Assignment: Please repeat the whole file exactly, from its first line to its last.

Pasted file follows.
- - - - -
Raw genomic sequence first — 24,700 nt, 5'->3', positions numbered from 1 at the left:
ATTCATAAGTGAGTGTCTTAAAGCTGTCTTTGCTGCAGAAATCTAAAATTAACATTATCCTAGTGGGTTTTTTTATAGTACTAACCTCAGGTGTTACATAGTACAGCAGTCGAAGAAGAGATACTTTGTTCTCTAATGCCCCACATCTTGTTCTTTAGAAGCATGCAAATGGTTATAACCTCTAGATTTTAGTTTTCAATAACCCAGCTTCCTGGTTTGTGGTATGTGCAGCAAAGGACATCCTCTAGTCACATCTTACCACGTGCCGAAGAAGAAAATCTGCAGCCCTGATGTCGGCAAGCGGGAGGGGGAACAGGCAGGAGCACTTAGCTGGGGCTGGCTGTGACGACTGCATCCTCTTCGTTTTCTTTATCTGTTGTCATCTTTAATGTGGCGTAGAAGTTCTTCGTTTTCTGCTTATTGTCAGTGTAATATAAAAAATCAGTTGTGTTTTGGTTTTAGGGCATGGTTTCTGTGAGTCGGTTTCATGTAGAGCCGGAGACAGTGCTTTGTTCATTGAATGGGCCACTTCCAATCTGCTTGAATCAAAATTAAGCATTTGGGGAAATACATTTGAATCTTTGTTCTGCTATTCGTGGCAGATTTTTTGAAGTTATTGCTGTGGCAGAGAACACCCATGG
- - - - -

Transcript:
Raw genomic sequence first — 24,700 nt, 5'->3', positions numbered from 1 at the left:
ATTCATAAGTGAGTGTCTTAAAGCTGTCTTTGCTGCAGAAATCTAAAATTAACATTATCCTAGTGGGTTTTTTTATAGTACTAACCTCAGGTGTTACATAGTACAGCAGTCGAAGAAGAGATACTTTGTTCTCTAATGCCCCACATCTTGTTCTTTAGAAGCATGCAAATGGTTATAACCTCTAGATTTTAGTTTTCAATAACCCAGCTTCCTGGTTTGTGGTATGTGCAGCAAAGGACATCCTCTAGTCACATCTTACCACGTGCCGAAGAAGAAAATCTGCAGCCCTGATGTCGGCAAGCGGGAGGGGGAACAGGCAGGAGCACTTAGCTGGGGCTGGCTGTGACGACTGCATCCTCTTCGTTTTCTTTATCTGTTGTCATCTTTAATGTGGCGTAGAAGTTCTTCGTTTTCTGCTTATTGTCAGTGTAATATAAAAAATCAGTTGTGTTTTGGTTTTAGGGCATGGTTTCTGTGAGTCGGTTTCATGTAGAGCCGGAGACAGTGCTTTGTTCATTGAATGGGCCACTTCCAATCTGCTTGAATCAAAATTAAGCATTTGGGGAAATACATTTGAATCTTTGTTCTGCTATTCGTGGCAGATTTTTTGAAGTTATTGCTGTGGCAGAGAACACCCATGG